COO, SVP, Supply Chain
The Year of the Tiger has arrived. Yet, as you know, on the supply chain side this Lunar New Year still very much favors the tortoise. For distribution companies across industries, slow and steady is today’s only option. But that doesn’t mean all we can do is exercise patience.
To level set, let’s acknowledge that the prolonged public holiday in China is indeed an annual supply chain disruptor. It’s a forecast hiccup built into inventory planning year over year. It’s intricate, but manageable – unless, of course, an unprecedented global pandemic triggers an unparalleled global supply chain slowdown, for two years and counting. It’s only natural that China, the world leader in manufacturing, remains at the center of this ongoing challenge.
Shipping container shortage
When we think back, for many Americans the pandemic arrived in early 2020. The sports-minded tend to pinpoint March 12, which is when the National Basketball Association (NBA) abruptly suspended its season. But quarantines, furloughs, and shutdowns were also taking hold well beyond our shores. The inevitable global ripple effect unfolded in sequences and traveled divergent paths.
For example, China valiantly responded to the initial need for personal protective equipment (PPE) by revamping its factories and sending PPE-filled cargo vessels across the globe. However, empty shipping containers began piling up in far-flung locales just as demand was shifting back to consumer goods. Of course, it soon became a tsunami of a shift to consumer product sales. Pandemic relief packages gave most consumers excess spending capital. With limited brick and mortar options and virtually no real leisure and travel afoot, ecommerce exploded.
For this and other interrelated reasons, the shipping container shortage persists – and its bottom-line impact is significant. Last fall, our company needed roughly 15 containers to fulfill just a small segment of our inventory orders. Due to the shortage, we received only two containers. With hotel properties eager to restock, that’s lost opportunity. Even more deflating, the cost on these containers has continued to multiply, now up to five and six times per container compared to pre-pandemic costs.
Port congestion, plus infections
We all know our vital West Coast ports remain heavily congested, which means many ships with full containers still idle offshore, sometimes for weeks, awaiting their turn to dock and unload. The dramatic fluctuation in trucking employment is another factor that continues to antagonize the physical flow of commerce.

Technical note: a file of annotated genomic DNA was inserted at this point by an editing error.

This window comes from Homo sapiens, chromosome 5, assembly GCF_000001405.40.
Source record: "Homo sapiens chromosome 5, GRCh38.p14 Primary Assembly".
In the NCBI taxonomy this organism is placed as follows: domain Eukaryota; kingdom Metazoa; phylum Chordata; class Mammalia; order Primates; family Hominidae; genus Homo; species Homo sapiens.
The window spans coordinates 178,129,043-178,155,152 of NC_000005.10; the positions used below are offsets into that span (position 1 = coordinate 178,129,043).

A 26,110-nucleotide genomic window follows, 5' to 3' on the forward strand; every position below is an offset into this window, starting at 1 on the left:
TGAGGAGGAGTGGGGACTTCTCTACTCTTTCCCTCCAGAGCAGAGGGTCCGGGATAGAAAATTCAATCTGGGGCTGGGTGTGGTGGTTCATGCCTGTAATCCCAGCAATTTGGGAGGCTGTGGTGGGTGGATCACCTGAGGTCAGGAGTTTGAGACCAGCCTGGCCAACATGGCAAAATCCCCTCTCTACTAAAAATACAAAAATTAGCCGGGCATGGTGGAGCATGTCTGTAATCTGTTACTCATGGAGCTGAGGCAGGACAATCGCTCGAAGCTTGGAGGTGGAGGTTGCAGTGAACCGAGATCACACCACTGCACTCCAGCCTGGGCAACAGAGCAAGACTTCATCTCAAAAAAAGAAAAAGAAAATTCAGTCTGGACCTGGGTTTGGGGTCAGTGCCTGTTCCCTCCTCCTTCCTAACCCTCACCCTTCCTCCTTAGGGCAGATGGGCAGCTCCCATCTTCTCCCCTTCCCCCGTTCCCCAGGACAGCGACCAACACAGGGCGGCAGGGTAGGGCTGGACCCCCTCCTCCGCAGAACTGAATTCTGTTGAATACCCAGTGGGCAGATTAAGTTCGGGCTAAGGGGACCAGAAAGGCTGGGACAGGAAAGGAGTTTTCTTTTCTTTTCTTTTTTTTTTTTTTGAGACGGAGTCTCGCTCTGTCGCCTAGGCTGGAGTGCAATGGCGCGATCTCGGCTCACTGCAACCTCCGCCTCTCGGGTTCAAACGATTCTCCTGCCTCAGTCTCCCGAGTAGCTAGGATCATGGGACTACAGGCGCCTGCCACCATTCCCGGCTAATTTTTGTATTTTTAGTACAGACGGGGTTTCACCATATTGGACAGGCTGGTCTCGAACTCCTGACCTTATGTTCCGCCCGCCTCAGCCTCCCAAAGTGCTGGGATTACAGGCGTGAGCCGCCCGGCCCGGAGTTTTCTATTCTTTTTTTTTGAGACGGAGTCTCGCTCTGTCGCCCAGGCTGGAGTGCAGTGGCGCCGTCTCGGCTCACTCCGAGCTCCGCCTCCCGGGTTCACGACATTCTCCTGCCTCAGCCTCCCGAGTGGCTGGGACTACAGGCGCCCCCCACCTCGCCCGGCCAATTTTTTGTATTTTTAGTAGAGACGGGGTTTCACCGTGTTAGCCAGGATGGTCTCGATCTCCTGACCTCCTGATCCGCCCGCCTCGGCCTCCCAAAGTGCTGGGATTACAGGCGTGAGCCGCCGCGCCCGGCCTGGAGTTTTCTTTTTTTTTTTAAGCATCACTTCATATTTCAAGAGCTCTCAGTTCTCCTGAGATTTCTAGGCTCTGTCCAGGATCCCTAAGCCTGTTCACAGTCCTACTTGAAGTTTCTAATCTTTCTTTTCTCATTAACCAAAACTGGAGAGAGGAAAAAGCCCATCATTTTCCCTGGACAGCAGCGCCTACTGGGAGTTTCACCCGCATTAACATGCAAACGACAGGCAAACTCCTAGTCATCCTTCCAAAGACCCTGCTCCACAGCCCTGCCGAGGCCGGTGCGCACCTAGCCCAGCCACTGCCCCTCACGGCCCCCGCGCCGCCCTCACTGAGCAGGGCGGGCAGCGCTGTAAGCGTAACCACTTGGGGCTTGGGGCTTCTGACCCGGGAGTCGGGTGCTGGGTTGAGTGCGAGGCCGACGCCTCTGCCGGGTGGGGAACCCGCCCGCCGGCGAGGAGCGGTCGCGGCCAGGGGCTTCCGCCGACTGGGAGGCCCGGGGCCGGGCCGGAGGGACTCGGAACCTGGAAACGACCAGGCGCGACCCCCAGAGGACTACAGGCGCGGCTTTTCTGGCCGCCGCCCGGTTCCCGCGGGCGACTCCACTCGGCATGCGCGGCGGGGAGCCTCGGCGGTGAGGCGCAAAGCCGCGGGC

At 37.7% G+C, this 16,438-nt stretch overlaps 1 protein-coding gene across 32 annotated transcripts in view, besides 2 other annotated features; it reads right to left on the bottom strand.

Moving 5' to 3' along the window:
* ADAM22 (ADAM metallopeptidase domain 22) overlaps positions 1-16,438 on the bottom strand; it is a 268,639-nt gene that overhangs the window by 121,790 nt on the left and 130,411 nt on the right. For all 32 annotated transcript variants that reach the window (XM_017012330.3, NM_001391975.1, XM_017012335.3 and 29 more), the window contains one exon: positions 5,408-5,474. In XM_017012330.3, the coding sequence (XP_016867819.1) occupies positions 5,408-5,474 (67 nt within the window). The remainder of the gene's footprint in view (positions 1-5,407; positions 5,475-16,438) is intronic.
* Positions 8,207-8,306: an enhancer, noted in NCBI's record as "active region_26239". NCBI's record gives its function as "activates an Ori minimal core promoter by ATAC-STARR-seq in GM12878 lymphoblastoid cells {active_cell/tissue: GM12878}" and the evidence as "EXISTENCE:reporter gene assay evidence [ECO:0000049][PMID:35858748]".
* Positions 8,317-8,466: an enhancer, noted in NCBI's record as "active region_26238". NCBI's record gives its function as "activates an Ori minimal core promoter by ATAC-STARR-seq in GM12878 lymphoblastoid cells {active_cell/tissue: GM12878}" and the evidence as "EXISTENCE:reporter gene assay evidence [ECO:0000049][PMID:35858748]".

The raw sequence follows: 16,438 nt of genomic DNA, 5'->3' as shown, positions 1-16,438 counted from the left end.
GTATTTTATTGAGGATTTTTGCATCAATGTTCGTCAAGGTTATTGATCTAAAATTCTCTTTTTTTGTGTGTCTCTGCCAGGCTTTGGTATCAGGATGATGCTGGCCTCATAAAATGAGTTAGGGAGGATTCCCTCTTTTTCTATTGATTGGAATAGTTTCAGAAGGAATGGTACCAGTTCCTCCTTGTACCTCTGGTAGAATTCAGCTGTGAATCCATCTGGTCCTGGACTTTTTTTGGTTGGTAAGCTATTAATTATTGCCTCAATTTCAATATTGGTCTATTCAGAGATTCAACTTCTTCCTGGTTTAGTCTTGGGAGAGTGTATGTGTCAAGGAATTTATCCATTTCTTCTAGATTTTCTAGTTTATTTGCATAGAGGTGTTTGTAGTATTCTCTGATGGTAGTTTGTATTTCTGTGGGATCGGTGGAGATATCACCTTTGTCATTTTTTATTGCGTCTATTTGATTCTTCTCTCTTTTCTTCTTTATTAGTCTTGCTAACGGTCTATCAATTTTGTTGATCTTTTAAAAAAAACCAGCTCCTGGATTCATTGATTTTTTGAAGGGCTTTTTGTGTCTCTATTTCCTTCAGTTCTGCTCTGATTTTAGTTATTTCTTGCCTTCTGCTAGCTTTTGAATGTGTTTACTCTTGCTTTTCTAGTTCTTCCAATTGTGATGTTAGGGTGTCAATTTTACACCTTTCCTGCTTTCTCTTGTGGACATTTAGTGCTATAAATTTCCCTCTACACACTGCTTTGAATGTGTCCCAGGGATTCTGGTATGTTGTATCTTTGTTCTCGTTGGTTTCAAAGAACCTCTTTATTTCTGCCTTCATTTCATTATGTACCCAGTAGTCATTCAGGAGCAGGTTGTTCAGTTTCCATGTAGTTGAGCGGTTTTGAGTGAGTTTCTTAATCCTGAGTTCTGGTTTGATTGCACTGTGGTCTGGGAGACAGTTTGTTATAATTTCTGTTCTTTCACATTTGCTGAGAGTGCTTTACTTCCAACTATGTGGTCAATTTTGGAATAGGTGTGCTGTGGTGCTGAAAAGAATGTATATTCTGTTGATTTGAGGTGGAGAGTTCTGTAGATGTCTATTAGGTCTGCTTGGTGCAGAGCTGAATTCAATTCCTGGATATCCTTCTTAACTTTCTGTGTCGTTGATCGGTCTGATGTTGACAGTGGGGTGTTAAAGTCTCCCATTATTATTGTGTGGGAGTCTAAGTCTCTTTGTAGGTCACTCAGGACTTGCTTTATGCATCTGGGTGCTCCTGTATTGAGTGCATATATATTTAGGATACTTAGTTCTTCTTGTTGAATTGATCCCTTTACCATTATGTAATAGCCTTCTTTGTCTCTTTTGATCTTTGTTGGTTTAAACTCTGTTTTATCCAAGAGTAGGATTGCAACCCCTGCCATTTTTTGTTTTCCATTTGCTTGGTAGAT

While we collectively celebrate Chinese New Year, it is a delicate time for a supply chain that has already had to withstand so much. Given its standing as the world’s second largest economy and a logistical force in global trade, China’s every move invariably influences the level of supply pain.
Just last week China instituted lockdowns, part of its zero-Covid strategy, after infections were reported in key port cities. The Winter Olympic Games in Beijing are now underway, adding another potential disruption in the link. Some analysts expect to see a limited number of shipments coming out of China over the next few months.
Action steps, long-term optimism
For now, slow and steady is a mantra we embrace. But we’re also acting on intelligence every day. To help our customers stay guest ready, we’re analyzing real-time data and placing orders based on realistic end-to-end delivery estimates. We’re finding ways to prod the process at every turn. That means working with every major shipping company and exploring every shipping route. Our distribution teams execute on a series of steps, including:
- Tracking arriving shipments daily
- Continue to model cost impacts
- Work with suppliers to arrange shipments
- Network with related businesses to assess conditions
- Creatively finding alternate shipping lanes (logistics) to ship ASAP at the best price
At CHS, we are making real progress in our inventory gains and our lead times. But we firmly understand progress is, in most cases, marked with an asterisk. For example, right now we have 80 containers of product on vessels that are on the water. That is movement, with an asterisk.
As mentioned, port congestion and land-based logistics have kept ships from coming ashore. The ports of Los Angeles and Long Beach handle 40% of U.S. imports. On February 1, 2021, 40 container ships were waiting offshore. This November 1, there were 101.
Whether it’s idling ships, limited containers, the Omicron wave, or Chinese New Year, we recognize there is no perfect recipe to combat the supply chain slog, and no silver bullet to quickly resolve it. Even as we see progress, the fits and frustrations will continue. As one shipping trends publication put it, “A growing consensus now suggests that the current supply chain chaos will last at least throughout 2022.”
For our part, we will pay close attention to every aspect of supply, with every intention to get essential products to properties as soon – and as cost-effectively – as possible. We will also keep you informed as we navigate the road ahead, together.